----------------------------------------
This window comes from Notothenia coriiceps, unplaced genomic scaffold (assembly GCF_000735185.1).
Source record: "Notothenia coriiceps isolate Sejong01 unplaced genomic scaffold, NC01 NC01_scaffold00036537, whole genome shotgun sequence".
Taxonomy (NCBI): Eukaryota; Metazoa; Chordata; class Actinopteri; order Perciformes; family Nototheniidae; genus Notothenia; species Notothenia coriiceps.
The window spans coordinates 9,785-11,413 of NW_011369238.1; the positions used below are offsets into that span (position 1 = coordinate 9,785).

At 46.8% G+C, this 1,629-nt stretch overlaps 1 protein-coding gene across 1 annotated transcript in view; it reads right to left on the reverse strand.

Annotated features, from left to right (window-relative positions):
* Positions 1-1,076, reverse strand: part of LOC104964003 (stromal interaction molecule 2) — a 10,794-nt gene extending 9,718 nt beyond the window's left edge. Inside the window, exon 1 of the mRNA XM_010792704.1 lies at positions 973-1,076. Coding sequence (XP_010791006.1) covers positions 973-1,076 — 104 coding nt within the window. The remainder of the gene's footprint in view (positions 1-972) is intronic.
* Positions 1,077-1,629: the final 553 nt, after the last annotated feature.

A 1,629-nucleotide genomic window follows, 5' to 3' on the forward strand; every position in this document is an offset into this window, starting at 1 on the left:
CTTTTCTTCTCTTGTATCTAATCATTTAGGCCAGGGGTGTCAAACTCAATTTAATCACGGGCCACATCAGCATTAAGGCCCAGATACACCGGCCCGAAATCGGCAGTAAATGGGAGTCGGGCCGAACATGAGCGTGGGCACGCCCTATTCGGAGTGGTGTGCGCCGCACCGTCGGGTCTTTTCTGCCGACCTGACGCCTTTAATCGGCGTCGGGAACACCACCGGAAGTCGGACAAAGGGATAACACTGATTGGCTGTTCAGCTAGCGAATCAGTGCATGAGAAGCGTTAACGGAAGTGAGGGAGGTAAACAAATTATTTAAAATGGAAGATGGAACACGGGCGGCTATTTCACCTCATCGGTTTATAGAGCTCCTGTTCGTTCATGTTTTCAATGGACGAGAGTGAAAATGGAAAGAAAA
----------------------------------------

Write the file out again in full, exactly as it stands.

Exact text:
This window comes from Notothenia coriiceps, unplaced genomic scaffold (assembly GCF_000735185.1).
Source record: "Notothenia coriiceps isolate Sejong01 unplaced genomic scaffold, NC01 NC01_scaffold00036537, whole genome shotgun sequence".
Taxonomy (NCBI): Eukaryota; Metazoa; Chordata; class Actinopteri; order Perciformes; family Nototheniidae; genus Notothenia; species Notothenia coriiceps.
The window spans coordinates 9,785-11,413 of NW_011369238.1; the positions used below are offsets into that span (position 1 = coordinate 9,785).

At 46.8% G+C, this 1,629-nt stretch overlaps 1 protein-coding gene across 1 annotated transcript in view; it reads right to left on the reverse strand.

Annotated features, from left to right (window-relative positions):
* Positions 1-1,076, reverse strand: part of LOC104964003 (stromal interaction molecule 2) — a 10,794-nt gene extending 9,718 nt beyond the window's left edge. Inside the window, exon 1 of the mRNA XM_010792704.1 lies at positions 973-1,076. Coding sequence (XP_010791006.1) covers positions 973-1,076 — 104 coding nt within the window. The remainder of the gene's footprint in view (positions 1-972) is intronic.
* Positions 1,077-1,629: the final 553 nt, after the last annotated feature.

A 1,629-nucleotide genomic window follows, 5' to 3' on the forward strand; every position in this document is an offset into this window, starting at 1 on the left:
CTTTTCTTCTCTTGTATCTAATCATTTAGGCCAGGGGTGTCAAACTCAATTTAATCACGGGCCACATCAGCATTAAGGCCCAGATACACCGGCCCGAAATCGGCAGTAAATGGGAGTCGGGCCGAACATGAGCGTGGGCACGCCCTATTCGGAGTGGTGTGCGCCGCACCGTCGGGTCTTTTCTGCCGACCTGACGCCTTTAATCGGCGTCGGGAACACCACCGGAAGTCGGACAAAGGGATAACACTGATTGGCTGTTCAGCTAGCGAATCAGTGCATGAGAAGCGTTAACGGAAGTGAGGGAGGTAAACAAATTATTTAAAATGGAAGATGGAACACGGGCGGCTATTTCACCTCATCGGTTTATAGAGCTCCTGTTCGTTCATGTTTTCAATGGACGAGAGTGAAAATGGAAAGAAAA